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Quantum annealers and the future of prime factorization

Quantum annealers and the future of prime factorization
Grey dots/lines: 5760-qubit Pegasus topology of Advantage 4.X QAs (courtesy of D-Wave). Violet dots/lines: Subgraph used by the most space-efficient modular encoding for a 21x12-bit multiplier mentioned in the study. Orange dots/lines: Faulty qubits & couplings in the HW of the Advantage 4.1 machine used in the study. Credit: Jingwen Ding et al

Researchers at the University of Trento, Italy, have developed a novel approach for prime factorization via quantum annealing, leveraging a compact modular encoding paradigm and enabling the factorization of large numbers using D-Wave quantum devices.

Prime factorization is the procedure of breaking down a number into its prime components. Every integer greater than one can be uniquely expressed as a product of prime numbers.

In cryptography, prime factorization holds particular importance due to its relevance to the security of encryption algorithms, such as the widely used RSA cryptosystem.

The process of prime factorization becomes challenging because of the nature of prime numbers, and it gets even more complicated as the numbers being factored become bigger, leading to a vast number of possibilities to consider.

The impracticality of efficiently factoring large numbers ensures the integrity of encrypted communication. The robustness of these cryptographic systems relies on the computational complexity of prime factorization, making it a crucial component in safeguarding sensitive information in the digital age.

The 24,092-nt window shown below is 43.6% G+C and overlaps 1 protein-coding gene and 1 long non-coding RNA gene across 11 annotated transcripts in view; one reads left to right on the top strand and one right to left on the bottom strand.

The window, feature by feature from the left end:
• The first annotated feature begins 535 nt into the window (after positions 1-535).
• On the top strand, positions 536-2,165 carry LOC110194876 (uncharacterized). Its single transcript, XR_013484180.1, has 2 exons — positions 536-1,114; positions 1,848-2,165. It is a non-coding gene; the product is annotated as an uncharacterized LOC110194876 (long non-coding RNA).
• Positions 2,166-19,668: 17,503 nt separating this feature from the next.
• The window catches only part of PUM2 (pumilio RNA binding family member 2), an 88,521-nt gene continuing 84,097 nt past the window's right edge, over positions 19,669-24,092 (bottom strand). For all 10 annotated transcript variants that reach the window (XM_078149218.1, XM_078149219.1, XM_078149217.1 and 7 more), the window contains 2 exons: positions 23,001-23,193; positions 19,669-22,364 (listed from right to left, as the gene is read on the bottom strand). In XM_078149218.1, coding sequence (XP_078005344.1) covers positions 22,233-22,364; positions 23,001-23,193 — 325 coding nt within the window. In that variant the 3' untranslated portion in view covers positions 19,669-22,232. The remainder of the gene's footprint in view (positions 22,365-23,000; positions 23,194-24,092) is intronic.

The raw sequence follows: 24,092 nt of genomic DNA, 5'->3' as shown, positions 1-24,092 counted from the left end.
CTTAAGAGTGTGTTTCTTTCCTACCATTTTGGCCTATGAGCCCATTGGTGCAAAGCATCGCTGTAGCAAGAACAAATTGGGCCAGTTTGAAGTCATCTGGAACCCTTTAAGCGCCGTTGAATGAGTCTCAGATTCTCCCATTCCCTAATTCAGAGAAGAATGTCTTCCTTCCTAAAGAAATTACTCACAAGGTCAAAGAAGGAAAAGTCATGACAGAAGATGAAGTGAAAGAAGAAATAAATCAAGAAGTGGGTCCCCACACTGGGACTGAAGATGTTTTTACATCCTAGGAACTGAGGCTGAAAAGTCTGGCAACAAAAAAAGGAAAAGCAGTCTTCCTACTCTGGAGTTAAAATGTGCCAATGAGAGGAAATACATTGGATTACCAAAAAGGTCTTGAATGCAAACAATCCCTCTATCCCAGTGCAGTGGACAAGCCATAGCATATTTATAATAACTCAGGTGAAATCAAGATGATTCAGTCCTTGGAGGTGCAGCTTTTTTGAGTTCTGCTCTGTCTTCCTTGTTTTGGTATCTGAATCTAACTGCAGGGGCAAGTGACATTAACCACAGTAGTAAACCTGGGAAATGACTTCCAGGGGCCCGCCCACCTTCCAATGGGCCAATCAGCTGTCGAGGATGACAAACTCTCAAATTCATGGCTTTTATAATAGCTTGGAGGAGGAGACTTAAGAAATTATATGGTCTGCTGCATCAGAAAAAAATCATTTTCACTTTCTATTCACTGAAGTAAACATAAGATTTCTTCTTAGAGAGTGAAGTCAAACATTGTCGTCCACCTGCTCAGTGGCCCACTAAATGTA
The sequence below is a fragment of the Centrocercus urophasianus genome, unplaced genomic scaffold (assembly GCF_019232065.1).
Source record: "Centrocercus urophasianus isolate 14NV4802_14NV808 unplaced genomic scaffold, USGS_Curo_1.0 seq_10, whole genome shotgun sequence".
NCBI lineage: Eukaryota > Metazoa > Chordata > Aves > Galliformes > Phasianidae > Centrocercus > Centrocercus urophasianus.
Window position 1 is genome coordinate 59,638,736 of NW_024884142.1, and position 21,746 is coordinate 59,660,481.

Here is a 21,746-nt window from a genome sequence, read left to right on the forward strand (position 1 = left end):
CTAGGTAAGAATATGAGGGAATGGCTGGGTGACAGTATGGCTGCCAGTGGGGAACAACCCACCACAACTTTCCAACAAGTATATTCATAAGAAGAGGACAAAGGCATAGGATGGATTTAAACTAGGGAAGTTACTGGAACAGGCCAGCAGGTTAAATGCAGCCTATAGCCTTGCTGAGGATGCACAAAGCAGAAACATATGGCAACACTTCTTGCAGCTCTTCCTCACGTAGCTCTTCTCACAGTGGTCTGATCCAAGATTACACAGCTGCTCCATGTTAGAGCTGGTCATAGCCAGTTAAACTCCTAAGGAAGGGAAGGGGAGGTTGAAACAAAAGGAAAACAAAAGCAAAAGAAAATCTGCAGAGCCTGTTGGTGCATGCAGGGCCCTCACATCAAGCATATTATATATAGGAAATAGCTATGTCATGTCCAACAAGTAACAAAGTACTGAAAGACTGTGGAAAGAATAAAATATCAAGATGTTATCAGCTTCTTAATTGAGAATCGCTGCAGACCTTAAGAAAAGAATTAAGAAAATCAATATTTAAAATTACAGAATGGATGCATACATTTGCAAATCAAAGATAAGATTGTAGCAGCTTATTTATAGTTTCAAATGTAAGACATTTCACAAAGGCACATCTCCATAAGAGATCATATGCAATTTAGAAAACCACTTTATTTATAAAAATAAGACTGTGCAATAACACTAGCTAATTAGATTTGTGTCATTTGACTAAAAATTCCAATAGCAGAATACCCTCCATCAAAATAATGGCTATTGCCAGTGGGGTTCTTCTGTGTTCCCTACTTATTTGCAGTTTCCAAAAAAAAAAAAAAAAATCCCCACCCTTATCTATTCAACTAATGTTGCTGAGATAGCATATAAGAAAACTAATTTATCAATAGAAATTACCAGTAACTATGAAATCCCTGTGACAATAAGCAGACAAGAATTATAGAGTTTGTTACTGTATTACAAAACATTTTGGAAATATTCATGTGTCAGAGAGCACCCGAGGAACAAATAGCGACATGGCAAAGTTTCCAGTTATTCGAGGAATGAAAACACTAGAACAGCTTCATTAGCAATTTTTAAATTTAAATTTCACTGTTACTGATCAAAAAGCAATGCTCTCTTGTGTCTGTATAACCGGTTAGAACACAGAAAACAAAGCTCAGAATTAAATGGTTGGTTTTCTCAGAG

If someone can efficiently factorize the product of two large prime numbers, they could potentially break the security of cryptographic systems. Understanding and advancing techniques for prime factorization contribute to ensuring the robustness of cryptographic protocols and safeguarding sensitive information in digital communication.

In a new study published in Scientific Reports, researchers led by Prof. Roberto Sebastiani from the University of Trento, Italy, aimed to tackle this process using quantum annealers. The team also consisted of Jingwen Ding and Giuseppe Spallitta, Ph.D. students at the University of Trento.

"As a computer scientist who has spent a whole career developing classical procedures for solving computationally hard logical and , I was very intrigued to deal with a technology like quantum annealing based on a computing paradigm far from anything I had encountered before," Prof. Sebastiani told Tech Xplore.

Quantum annealers

Quantum computers are uniquely suited for prime factorization problems due to their ability to perform parallel computations and exploit quantum phenomena. Specifically, quantum annealers, like those from D-Wave, are designed to tackle optimization problems by searching for optimal solutions among a vast number of possibilities simultaneously.

In the context of prime factorization, where finding the prime factors involves exploring numerous combinations quickly, the inherent parallelism of quantum computing offers a potential advantage.

Quantum annealers leverage quantum phenomena like quantum superposition and quantum tunneling to explore multiple solutions concurrently, making them well-suited for prime factorization problems. This parallel exploration of possibilities can significantly enhance the efficiency of searching for prime factors compared to classical algorithms.

Compact encoding

The research has a two-fold nature. In the first aspect of their work, the researchers achieved a breakthrough by developing a compact modular encoding of a 21×12-bit binary multiplier circuit directly into a single 8-qubit module within the Pegasus topology of D-Wave's quantum annealers.

Think of the Pegasus topology as a web connecting qubits, determining how data flows.

"The game changer in this work—which came out as a positive surprise to us—was the successful encoding of a controlled full-adder (CFA) sub-circuit into a single 8-qubit module of the Pegasus Quantum Annealer topology," explained Prof. Sebastiani.

Quantum annealers and the future of prime factorization
Schema of a modular 4x4 multiplier with 16 CFA modules. Credit: Scientific Reports (2024). DOI: 10.1038/s41598-024-53708-7